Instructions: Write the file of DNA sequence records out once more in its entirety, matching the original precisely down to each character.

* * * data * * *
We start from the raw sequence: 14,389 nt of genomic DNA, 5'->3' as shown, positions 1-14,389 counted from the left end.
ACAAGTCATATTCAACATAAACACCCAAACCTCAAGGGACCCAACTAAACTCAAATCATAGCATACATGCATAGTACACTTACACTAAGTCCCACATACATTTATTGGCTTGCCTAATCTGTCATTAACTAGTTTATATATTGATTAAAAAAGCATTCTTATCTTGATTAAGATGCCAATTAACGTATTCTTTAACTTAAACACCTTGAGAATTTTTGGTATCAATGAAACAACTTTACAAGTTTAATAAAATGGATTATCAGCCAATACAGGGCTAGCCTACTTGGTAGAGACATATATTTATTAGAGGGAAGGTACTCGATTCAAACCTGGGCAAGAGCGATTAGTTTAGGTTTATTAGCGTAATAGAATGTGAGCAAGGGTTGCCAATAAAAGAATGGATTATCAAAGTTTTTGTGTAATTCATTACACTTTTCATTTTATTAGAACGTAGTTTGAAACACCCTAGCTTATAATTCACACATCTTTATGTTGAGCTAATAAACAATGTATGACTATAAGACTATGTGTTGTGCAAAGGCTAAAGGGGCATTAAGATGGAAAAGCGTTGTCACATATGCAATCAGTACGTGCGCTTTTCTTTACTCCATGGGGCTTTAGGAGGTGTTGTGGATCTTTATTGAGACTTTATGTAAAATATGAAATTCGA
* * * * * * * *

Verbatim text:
We start from the raw sequence: 14,389 nt of genomic DNA, 5'->3' as shown, positions 1-14,389 counted from the left end.
ACAAGTCATATTCAACATAAACACCCAAACCTCAAGGGACCCAACTAAACTCAAATCATAGCATACATGCATAGTACACTTACACTAAGTCCCACATACATTTATTGGCTTGCCTAATCTGTCATTAACTAGTTTATATATTGATTAAAAAAGCATTCTTATCTTGATTAAGATGCCAATTAACGTATTCTTTAACTTAAACACCTTGAGAATTTTTGGTATCAATGAAACAACTTTACAAGTTTAATAAAATGGATTATCAGCCAATACAGGGCTAGCCTACTTGGTAGAGACATATATTTATTAGAGGGAAGGTACTCGATTCAAACCTGGGCAAGAGCGATTAGTTTAGGTTTATTAGCGTAATAGAATGTGAGCAAGGGTTGCCAATAAAAGAATGGATTATCAAAGTTTTTGTGTAATTCATTACACTTTTCATTTTATTAGAACGTAGTTTGAAACACCCTAGCTTATAATTCACACATCTTTATGTTGAGCTAATAAACAATGTATGACTATAAGACTATGTGTTGTGCAAAGGCTAAAGGGGCATTAAGATGGAAAAGCGTTGTCACATATGCAATCAGTACGTGCGCTTTTCTTTACTCCATGGGGCTTTAGGAGGTGTTGTGGATCTTTATTGAGACTTTATGTAAAATATGAAATTCGA